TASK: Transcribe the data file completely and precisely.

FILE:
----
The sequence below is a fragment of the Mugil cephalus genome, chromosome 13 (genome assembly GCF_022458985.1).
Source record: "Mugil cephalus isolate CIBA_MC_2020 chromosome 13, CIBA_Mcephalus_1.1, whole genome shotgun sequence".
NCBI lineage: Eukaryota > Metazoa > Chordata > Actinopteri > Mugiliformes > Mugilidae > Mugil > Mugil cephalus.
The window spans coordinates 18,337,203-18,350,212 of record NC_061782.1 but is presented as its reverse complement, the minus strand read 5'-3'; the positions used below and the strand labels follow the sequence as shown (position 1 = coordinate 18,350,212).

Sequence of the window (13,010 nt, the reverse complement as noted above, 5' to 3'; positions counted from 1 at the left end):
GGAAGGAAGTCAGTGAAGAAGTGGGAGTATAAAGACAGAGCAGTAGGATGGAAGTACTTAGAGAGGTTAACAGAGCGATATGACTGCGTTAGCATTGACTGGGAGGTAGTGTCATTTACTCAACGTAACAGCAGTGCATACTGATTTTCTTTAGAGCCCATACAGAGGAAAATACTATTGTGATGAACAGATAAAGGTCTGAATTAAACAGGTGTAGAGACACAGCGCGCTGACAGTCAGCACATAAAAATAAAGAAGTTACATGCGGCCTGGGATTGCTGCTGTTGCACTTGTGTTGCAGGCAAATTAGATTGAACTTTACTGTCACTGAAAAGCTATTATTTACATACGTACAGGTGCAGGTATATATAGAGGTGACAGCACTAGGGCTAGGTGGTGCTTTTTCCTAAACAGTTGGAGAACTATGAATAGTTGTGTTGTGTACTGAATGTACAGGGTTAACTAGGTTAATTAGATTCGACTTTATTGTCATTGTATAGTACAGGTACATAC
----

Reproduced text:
The sequence below is a fragment of the Mugil cephalus genome, chromosome 13 (genome assembly GCF_022458985.1).
Source record: "Mugil cephalus isolate CIBA_MC_2020 chromosome 13, CIBA_Mcephalus_1.1, whole genome shotgun sequence".
NCBI lineage: Eukaryota > Metazoa > Chordata > Actinopteri > Mugiliformes > Mugilidae > Mugil > Mugil cephalus.
The window spans coordinates 18,337,203-18,350,212 of record NC_061782.1 but is presented as its reverse complement, the minus strand read 5'-3'; the positions used below and the strand labels follow the sequence as shown (position 1 = coordinate 18,350,212).

Sequence of the window (13,010 nt, the reverse complement as noted above, 5' to 3'; positions counted from 1 at the left end):
GGAAGGAAGTCAGTGAAGAAGTGGGAGTATAAAGACAGAGCAGTAGGATGGAAGTACTTAGAGAGGTTAACAGAGCGATATGACTGCGTTAGCATTGACTGGGAGGTAGTGTCATTTACTCAACGTAACAGCAGTGCATACTGATTTTCTTTAGAGCCCATACAGAGGAAAATACTATTGTGATGAACAGATAAAGGTCTGAATTAAACAGGTGTAGAGACACAGCGCGCTGACAGTCAGCACATAAAAATAAAGAAGTTACATGCGGCCTGGGATTGCTGCTGTTGCACTTGTGTTGCAGGCAAATTAGATTGAACTTTACTGTCACTGAAAAGCTATTATTTACATACGTACAGGTGCAGGTATATATAGAGGTGACAGCACTAGGGCTAGGTGGTGCTTTTTCCTAAACAGTTGGAGAACTATGAATAGTTGTGTTGTGTACTGAATGTACAGGGTTAACTAGGTTAATTAGATTCGACTTTATTGTCATTGTATAGTACAGGTACATAC